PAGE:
A team of learners from Tshwane, mentored by the University of Pretoria’s (UP) MakerSpace centre and a group of UP engineering students, was placed sixth out of 180 teams from around the world participating in the annual FIRST Global Challenge Robotics Olympics in Mexico City.
The teams were required to build and code their own robot. Team South Africa (which nicknamed itself ‘The Springbots’), in addition to placing sixth, won The Walt Disney Award for Imagination and Creativity, awarded to the team that displays the most creative approach to problem-solving. The award was largely due to Team SA’s performance in the qualifying round, during which they collected the most points ever scored in a qualifying round, against previous record-holder Team Venezuela.
UP’s MakerSpace centre and a group of engineering students started mentoring the team in July, training them in how to build and code a functional and competition-ready robot. The team, comprising four learners – Masana Mashapha (Pretoria Girls High); Tshenolo Mokwana (Olievenhoutbosch Secondary); and Barbara Moagi and the captain, Mikhaeel Reddy (Hoërskool Uitsig) – then headed to the annual FIRST Global Challenge Robotics Olympics, held in Mexico City over three days in mid-August. Working within this year’s theme of “Energy Impact”, Team SA did their mentors and country proud with their sixth-place finish on a global stage.
FIRST Global is comprised of a number of prestigious institutions, including Yale University. It invites each country to send a team to compete in its Robotics Olympics, which takes place in a different country each year. Themed around the 14 Grand Challenges of Engineering identified by the National Academies of Engineering, a different challenge is designed each year, aimed at fostering understanding and cooperation among the youth, and encouraging them to use their abilities to solve the world’s problems.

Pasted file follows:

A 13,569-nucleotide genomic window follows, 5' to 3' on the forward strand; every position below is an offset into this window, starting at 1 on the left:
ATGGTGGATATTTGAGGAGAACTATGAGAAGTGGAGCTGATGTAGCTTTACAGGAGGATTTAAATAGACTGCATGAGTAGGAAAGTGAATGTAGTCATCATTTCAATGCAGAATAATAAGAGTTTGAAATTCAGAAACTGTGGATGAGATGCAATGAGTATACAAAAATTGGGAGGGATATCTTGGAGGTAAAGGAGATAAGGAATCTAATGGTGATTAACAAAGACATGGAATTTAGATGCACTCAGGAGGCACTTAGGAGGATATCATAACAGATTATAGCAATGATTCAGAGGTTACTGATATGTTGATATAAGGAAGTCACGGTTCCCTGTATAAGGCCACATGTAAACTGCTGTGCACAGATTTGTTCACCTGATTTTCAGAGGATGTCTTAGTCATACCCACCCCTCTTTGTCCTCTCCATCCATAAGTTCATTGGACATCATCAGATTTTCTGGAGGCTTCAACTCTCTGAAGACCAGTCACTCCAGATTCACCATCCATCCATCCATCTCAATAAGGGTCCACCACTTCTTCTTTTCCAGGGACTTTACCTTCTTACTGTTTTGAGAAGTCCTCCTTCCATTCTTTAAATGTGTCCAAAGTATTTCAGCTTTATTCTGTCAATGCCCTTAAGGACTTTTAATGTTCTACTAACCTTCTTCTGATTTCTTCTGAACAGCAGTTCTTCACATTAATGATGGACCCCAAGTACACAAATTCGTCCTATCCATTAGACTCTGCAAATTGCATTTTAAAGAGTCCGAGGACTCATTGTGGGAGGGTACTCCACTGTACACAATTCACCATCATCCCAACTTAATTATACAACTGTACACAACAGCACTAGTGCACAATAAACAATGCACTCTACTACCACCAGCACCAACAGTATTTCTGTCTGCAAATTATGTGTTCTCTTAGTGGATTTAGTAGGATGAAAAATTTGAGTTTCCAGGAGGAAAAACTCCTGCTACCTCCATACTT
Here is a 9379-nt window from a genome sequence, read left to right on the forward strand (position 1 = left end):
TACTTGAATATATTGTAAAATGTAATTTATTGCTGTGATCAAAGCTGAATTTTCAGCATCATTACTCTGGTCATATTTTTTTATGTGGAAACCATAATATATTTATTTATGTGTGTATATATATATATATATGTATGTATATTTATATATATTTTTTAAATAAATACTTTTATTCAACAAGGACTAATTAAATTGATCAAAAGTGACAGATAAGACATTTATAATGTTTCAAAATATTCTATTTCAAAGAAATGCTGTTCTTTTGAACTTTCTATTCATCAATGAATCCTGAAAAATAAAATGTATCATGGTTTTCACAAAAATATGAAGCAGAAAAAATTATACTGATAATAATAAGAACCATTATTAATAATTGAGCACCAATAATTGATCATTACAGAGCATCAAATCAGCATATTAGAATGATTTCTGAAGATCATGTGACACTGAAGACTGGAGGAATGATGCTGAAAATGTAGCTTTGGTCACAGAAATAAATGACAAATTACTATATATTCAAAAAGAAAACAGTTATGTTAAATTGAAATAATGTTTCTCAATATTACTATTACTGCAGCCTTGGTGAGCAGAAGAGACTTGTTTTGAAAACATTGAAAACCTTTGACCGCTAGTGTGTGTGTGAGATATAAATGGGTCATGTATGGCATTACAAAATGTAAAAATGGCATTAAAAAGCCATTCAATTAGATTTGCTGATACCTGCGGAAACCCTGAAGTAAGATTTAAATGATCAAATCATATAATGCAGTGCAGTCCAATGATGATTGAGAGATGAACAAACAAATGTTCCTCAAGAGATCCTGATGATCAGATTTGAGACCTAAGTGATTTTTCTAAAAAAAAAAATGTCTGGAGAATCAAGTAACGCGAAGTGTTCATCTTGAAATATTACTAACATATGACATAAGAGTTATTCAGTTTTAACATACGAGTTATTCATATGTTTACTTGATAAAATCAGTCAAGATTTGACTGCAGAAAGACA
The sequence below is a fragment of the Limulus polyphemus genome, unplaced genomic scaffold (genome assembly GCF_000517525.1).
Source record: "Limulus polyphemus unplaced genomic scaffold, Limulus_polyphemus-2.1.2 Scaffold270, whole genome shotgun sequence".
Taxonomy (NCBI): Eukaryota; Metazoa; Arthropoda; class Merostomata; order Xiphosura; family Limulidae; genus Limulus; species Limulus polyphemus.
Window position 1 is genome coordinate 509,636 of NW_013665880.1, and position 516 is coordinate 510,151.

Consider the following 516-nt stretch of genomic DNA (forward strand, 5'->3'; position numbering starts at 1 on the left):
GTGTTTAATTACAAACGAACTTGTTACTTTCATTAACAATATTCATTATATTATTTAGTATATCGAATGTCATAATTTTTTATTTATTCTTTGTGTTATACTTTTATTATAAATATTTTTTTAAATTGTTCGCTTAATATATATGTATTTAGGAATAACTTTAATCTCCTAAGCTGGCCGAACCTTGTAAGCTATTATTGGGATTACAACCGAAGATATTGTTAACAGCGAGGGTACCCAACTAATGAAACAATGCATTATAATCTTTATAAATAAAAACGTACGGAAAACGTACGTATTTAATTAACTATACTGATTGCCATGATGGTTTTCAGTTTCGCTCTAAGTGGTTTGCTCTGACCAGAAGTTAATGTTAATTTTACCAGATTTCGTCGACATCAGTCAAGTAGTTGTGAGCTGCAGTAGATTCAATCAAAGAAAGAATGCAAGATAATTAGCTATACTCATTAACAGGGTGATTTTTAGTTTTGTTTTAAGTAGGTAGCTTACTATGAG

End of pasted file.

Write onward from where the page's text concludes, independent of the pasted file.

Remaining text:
This year’s theme, “Energy Impact”, required learners to think strategically on how to make the shift towards a cleaner and more efficient energy source. Robot kits were provided by FIRST Global to all teams to ensure they had the same physical resources. The team had to build and code the robot to allow them to see how mechanical components, coupled with software, can address real-world problems relating to sustainable and renewable energy.
“UP’s MakerSpace, which drives technology and innovation to support teaching and learning at the university, partnered with the FIRST Global Higher Education Network, which tries to ensure that the next generation of students can tackle the problems the world will be facing,” says Sean Kruger, co-ordinator of UP MakerSpace. The FIRST Global Higher Education Network promotes the use of technology to drive economic growth, poverty alleviation and environmental sustainability, and supports school learners who want to pursue careers in Science, Technology, Engineering and Mathematics.
“This partnership and mentorship could not have been possible without the team leaders: Roxanne Reddy, a parent, and Wernich van Staden, a teacher at Hoërskool Uitsig, who were the guides to building the team as well as creating the link with MakerSpace,” Kruger says. “UP engineering students Andre Labuschagne, Caleb Tshionza, Hanno Cilliers, Chris du Plessis and Riaan Fourie advised the learners on design, building and field strategy. Student Anika Steen from Computer Engineering assisted with the coding, which controls the robot and ensures it could perform its function.”
The robot, which was required to be 50cm x 50cm, was then handed to the team of learners to dismantle, practice and redesign, based on MakerSpace’s advice for the competition. At the competition in Mexico, the team had to reassemble their unit and test its connectivity, software and mechanics to ensure it was functional. Their robot was then given just two-and-a-half minutes to select the best energy options by placing boxes in corresponding areas to activate the chosen energy source. In some instances, mechanisms such as the wind turbine crank needed to be activated.
The team was then judged on the capabilities of its robot. On behalf of the MakerSpace and student training teams, Kruger says, “With this partnership, we wanted to play a role in Team SA’s great achievement. As mentors, there is no greater pleasure than seeing them succeed so brilliantly. It’s fantastic to be part of a team that not only supports addressing global challenges, but also demonstrates how technology is truly an enabler within South Africa.”
Team Romania won first place, with Team USA featuring second.